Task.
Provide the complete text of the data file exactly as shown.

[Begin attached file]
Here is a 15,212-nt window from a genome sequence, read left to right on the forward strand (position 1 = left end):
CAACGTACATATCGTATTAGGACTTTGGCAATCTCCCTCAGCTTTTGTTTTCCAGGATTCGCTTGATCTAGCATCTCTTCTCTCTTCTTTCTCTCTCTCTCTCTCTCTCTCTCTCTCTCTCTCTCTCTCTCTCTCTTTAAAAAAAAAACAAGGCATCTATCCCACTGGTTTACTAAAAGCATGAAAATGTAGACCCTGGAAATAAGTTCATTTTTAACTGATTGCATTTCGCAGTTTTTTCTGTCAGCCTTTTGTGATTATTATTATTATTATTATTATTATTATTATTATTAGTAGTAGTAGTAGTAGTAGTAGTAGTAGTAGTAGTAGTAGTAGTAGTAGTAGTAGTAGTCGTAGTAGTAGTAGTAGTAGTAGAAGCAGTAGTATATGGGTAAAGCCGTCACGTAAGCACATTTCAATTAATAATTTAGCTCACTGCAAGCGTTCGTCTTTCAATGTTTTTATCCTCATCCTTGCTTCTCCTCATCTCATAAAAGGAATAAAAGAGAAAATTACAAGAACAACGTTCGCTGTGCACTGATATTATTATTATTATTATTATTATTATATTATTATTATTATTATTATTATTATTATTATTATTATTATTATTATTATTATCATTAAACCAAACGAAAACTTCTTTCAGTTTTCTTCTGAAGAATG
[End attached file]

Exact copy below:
Here is a 15,212-nt window from a genome sequence, read left to right on the forward strand (position 1 = left end):
CAACGTACATATCGTATTAGGACTTTGGCAATCTCCCTCAGCTTTTGTTTTCCAGGATTCGCTTGATCTAGCATCTCTTCTCTCTTCTTTCTCTCTCTCTCTCTCTCTCTCTCTCTCTCTCTCTCTCTCTCTCTCTTTAAAAAAAAAACAAGGCATCTATCCCACTGGTTTACTAAAAGCATGAAAATGTAGACCCTGGAAATAAGTTCATTTTTAACTGATTGCATTTCGCAGTTTTTTCTGTCAGCCTTTTGTGATTATTATTATTATTATTATTATTATTATTATTATTAGTAGTAGTAGTAGTAGTAGTAGTAGTAGTAGTAGTAGTAGTAGTAGTAGTAGTAGTAGTCGTAGTAGTAGTAGTAGTAGTAGAAGCAGTAGTATATGGGTAAAGCCGTCACGTAAGCACATTTCAATTAATAATTTAGCTCACTGCAAGCGTTCGTCTTTCAATGTTTTTATCCTCATCCTTGCTTCTCCTCATCTCATAAAAGGAATAAAAGAGAAAATTACAAGAACAACGTTCGCTGTGCACTGATATTATTATTATTATTATTATTATTATATTATTATTATTATTATTATTATTATTATTATTATTATTATTATTATTATTATCATTAAACCAAACGAAAACTTCTTTCAGTTTTCTTCTGAAGAATG